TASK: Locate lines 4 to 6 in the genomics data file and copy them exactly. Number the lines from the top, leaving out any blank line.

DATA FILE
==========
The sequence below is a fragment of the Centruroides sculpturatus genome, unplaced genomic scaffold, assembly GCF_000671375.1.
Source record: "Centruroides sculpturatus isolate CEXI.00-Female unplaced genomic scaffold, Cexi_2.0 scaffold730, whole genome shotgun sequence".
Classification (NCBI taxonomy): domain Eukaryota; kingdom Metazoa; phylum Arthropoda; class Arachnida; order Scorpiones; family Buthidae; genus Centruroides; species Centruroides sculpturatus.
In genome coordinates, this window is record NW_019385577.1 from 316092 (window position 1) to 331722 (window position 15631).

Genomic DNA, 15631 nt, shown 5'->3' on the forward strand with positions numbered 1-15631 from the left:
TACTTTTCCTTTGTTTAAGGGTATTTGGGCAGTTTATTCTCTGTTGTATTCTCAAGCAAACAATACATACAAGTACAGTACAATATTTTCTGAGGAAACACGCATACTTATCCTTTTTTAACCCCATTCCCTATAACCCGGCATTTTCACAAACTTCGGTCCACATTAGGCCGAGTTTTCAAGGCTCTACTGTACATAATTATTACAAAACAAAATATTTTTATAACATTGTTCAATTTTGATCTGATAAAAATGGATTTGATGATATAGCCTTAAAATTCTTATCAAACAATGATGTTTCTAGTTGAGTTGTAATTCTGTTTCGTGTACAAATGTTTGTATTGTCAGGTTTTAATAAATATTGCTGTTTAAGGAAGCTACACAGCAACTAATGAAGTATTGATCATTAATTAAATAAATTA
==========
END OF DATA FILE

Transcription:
In genome coordinates, this window is record NW_019385577.1 from 316092 (window position 1) to 331722 (window position 15631).

Genomic DNA, 15631 nt, shown 5'->3' on the forward strand with positions numbered 1-15631 from the left:
TACTTTTCCTTTGTTTAAGGGTATTTGGGCAGTTTATTCTCTGTTGTATTCTCAAGCAAACAATACATACAAGTACAGTACAATATTTTCTGAGGAAACACGCATACTTATCCTTTTTTAACCCCATTCCCTATAACCCGGCATTTTCACAAACTTCGGTCCACATTAGGCCGAGTTTTCAAGGCTCTACTGTACATAATTATTACAAAACAAAATATTTTTATAACATTGTTCAATTTTGATCTGATAAAAATGGATTTGATGATATAGCCTTAAAATTCTTATCAAACAATGATGTTTCTAGTTGAGTTGTAATTCTGTTTCGTGTACAAATGTTTGTATTGTCAGGTTTTAATAAATATTGCTGTTTAAGGAAGCTACACAGCAACTAATGAAGTATTGATCATTAATTAAATAAATTA